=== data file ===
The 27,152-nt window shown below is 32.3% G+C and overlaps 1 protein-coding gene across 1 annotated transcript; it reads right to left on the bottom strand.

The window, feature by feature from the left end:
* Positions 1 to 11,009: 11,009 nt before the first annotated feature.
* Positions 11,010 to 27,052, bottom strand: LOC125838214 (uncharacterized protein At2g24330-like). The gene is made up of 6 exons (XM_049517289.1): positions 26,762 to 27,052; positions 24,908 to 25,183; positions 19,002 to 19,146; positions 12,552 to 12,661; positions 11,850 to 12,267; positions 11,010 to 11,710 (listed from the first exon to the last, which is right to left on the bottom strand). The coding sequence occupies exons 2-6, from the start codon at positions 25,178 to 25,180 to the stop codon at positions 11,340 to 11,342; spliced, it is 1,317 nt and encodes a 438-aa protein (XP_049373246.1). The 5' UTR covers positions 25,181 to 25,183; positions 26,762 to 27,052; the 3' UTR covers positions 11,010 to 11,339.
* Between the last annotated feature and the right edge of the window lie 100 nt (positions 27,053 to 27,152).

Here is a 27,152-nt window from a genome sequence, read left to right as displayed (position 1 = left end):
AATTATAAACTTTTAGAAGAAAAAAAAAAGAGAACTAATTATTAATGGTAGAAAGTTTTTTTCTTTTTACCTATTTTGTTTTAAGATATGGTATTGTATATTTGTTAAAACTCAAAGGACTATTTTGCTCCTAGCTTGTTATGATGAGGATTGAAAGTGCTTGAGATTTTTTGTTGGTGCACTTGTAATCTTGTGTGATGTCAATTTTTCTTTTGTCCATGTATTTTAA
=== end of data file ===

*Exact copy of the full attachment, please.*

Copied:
The 27,152-nt window shown below is 32.3% G+C and overlaps 1 protein-coding gene across 1 annotated transcript; it reads right to left on the bottom strand.

The window, feature by feature from the left end:
* Positions 1 to 11,009: 11,009 nt before the first annotated feature.
* Positions 11,010 to 27,052, bottom strand: LOC125838214 (uncharacterized protein At2g24330-like). The gene is made up of 6 exons (XM_049517289.1): positions 26,762 to 27,052; positions 24,908 to 25,183; positions 19,002 to 19,146; positions 12,552 to 12,661; positions 11,850 to 12,267; positions 11,010 to 11,710 (listed from the first exon to the last, which is right to left on the bottom strand). The coding sequence occupies exons 2-6, from the start codon at positions 25,178 to 25,180 to the stop codon at positions 11,340 to 11,342; spliced, it is 1,317 nt and encodes a 438-aa protein (XP_049373246.1). The 5' UTR covers positions 25,181 to 25,183; positions 26,762 to 27,052; the 3' UTR covers positions 11,010 to 11,339.
* Between the last annotated feature and the right edge of the window lie 100 nt (positions 27,053 to 27,152).

Here is a 27,152-nt window from a genome sequence, read left to right as displayed (position 1 = left end):
AATTATAAACTTTTAGAAGAAAAAAAAAAGAGAACTAATTATTAATGGTAGAAAGTTTTTTTCTTTTTACCTATTTTGTTTTAAGATATGGTATTGTATATTTGTTAAAACTCAAAGGACTATTTTGCTCCTAGCTTGTTATGATGAGGATTGAAAGTGCTTGAGATTTTTTGTTGGTGCACTTGTAATCTTGTGTGATGTCAATTTTTCTTTTGTCCATGTATTTTAA